Some were clean-shaven, some had three- or four-day beards, just like our soldiers. Lots of them had red-rimmed eyes from lack of sleep.

As a whole, they seemed younger than our men, and I was surprised that on the average they didn’t seem as big. But they did appear well-fed and in excellent health.

Germans admire Americans

They think Americans are fine fighters. They express only good-natured contempt for their allies, the Italians. As one of them said:

It isn’t just that Italians don’t fight well. It’s simply that Germans don’t like Italians very much in the first place.

Wherever any American correspondents stopped, prisoners immediately gathered around. They all seemed in good spirits. Even those who couldn’t speak a word of English would try hard to tell you something.

The main impression I got, seeing German prisoners, was that they were human like anybody else, fundamentally friendly, a little vain. Certainly they are not supermen. Whenever a group of them would form, some American soldier would pop up with a camera to get a souvenir picture. And every time all the prisoners in the vicinity would crowd into the picture like kids.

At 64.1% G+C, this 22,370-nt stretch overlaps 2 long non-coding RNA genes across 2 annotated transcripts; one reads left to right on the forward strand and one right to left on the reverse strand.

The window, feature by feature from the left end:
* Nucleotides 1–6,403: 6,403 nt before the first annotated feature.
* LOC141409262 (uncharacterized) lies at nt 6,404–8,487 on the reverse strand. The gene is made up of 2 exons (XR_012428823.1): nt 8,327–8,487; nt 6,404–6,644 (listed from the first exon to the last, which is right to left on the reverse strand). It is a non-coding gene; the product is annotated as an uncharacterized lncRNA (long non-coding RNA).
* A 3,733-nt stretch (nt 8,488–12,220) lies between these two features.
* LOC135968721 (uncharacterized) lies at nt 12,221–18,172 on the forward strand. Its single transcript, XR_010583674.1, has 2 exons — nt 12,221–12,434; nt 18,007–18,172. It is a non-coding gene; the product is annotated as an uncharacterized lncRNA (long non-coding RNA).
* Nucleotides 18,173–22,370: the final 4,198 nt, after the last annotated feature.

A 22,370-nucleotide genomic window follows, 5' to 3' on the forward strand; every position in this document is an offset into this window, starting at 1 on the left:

Big boost to American morale

One German boy had found a broken armchair leaning against a barn, and was sitting in it. When I passed, he grinned, pointed to his feet and then to the chair arms, and put back his head in the international sign language for “Boy, does this chair feel good!”

This colossal German surrender has done more for American morale here than anything that could possibly have happened. Winning in battle is like winning at poker or catching lots of fish – it’s damned pleasant and it sets a man up. As a result, the hundreds of thousands of Americans in North Africa now are happy men, laughing and working with new spirits that bubble.

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WAACs open a new classification for women in the Signal Corps

High school diploma is a requirement for new task

U.S. Navy Department (May 13, 1943)

Communiqué No. 375